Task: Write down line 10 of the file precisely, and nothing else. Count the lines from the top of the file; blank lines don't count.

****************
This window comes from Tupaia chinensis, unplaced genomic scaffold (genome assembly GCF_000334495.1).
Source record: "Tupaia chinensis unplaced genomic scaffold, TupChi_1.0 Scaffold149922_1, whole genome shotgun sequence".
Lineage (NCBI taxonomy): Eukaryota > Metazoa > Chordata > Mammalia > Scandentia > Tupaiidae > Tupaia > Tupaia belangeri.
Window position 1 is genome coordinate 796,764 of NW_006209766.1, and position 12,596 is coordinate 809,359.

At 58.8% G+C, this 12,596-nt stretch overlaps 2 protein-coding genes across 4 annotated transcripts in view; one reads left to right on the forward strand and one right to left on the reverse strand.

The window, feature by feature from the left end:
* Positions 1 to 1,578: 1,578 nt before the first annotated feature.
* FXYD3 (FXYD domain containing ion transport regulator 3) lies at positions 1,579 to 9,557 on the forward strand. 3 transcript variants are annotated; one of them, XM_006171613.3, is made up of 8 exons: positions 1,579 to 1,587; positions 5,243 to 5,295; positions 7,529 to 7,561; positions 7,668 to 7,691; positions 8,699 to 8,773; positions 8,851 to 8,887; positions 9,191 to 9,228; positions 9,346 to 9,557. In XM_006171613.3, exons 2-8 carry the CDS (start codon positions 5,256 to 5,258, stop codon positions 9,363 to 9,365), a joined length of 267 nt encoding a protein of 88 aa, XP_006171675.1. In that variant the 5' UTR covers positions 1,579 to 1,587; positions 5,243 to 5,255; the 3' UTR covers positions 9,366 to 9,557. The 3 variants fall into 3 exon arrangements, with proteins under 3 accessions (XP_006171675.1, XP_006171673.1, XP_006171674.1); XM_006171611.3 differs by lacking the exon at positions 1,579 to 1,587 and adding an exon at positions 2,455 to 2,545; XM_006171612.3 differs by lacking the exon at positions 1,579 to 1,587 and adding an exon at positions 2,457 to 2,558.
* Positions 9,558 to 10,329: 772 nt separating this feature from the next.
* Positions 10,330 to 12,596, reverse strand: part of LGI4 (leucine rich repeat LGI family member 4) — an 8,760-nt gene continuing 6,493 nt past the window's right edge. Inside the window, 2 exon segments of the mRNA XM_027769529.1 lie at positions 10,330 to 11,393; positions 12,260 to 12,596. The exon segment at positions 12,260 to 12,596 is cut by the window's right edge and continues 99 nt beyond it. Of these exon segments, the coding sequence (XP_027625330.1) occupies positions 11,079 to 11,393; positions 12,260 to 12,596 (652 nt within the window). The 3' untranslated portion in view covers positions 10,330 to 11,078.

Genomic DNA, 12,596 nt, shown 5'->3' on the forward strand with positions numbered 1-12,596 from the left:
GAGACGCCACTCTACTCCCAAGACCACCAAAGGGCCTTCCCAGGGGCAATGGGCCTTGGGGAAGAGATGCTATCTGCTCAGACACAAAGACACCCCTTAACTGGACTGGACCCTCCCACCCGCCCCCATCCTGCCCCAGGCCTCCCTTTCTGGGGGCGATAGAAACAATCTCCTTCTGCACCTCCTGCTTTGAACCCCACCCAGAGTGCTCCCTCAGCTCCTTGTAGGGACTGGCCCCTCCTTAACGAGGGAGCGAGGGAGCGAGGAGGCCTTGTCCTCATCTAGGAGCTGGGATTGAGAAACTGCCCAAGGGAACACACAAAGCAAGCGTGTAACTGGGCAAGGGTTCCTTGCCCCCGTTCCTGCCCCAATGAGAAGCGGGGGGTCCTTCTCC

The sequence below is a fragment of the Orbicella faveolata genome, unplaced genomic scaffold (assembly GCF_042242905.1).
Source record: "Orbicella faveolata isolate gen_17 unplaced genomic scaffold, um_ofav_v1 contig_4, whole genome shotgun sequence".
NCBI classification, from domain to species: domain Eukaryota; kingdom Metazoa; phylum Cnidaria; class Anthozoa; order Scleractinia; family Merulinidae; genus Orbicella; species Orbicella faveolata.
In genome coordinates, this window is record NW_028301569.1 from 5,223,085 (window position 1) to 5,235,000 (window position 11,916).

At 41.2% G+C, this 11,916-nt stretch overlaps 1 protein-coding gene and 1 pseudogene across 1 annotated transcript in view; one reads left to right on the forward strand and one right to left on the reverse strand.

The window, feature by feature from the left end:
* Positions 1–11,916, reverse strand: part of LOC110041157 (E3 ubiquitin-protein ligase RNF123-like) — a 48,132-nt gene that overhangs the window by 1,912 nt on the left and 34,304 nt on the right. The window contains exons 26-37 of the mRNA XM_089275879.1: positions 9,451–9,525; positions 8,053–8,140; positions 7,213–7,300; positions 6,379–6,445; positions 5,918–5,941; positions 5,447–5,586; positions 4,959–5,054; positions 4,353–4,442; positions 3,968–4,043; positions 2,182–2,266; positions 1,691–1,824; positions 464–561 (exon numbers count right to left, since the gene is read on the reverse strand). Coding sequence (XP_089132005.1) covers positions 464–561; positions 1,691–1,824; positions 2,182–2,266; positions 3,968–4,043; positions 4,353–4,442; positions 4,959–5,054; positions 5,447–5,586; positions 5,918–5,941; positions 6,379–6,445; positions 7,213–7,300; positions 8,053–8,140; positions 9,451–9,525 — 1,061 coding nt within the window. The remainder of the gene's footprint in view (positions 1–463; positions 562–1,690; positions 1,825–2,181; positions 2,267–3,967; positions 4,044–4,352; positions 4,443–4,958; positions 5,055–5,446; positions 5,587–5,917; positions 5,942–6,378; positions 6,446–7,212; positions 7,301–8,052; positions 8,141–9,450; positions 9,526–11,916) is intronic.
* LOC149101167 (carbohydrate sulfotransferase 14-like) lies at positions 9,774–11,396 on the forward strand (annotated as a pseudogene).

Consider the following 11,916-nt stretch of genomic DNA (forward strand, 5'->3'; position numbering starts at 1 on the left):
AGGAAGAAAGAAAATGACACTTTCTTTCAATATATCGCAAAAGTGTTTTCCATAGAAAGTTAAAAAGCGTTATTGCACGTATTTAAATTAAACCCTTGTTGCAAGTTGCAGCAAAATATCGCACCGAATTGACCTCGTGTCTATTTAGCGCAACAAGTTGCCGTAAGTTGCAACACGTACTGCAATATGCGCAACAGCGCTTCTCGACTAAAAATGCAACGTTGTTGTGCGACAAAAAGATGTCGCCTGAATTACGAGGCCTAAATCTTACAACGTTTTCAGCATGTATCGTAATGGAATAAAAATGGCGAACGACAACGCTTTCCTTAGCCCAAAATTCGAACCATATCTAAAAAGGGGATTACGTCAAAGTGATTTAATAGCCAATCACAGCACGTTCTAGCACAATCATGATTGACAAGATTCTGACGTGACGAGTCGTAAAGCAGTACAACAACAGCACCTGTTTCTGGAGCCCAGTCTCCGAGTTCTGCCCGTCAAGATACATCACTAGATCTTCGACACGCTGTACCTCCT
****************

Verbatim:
* Positions 10,330 to 12,596, reverse strand: part of LGI4 (leucine rich repeat LGI family member 4) — an 8,760-nt gene continuing 6,493 nt past the window's right edge. Inside the window, 2 exon segments of the mRNA XM_027769529.1 lie at positions 10,330 to 11,393; positions 12,260 to 12,596. The exon segment at positions 12,260 to 12,596 is cut by the window's right edge and continues 99 nt beyond it. Of these exon segments, the coding sequence (XP_027625330.1) occupies positions 11,079 to 11,393; positions 12,260 to 12,596 (652 nt within the window). The 3' untranslated portion in view covers positions 10,330 to 11,078.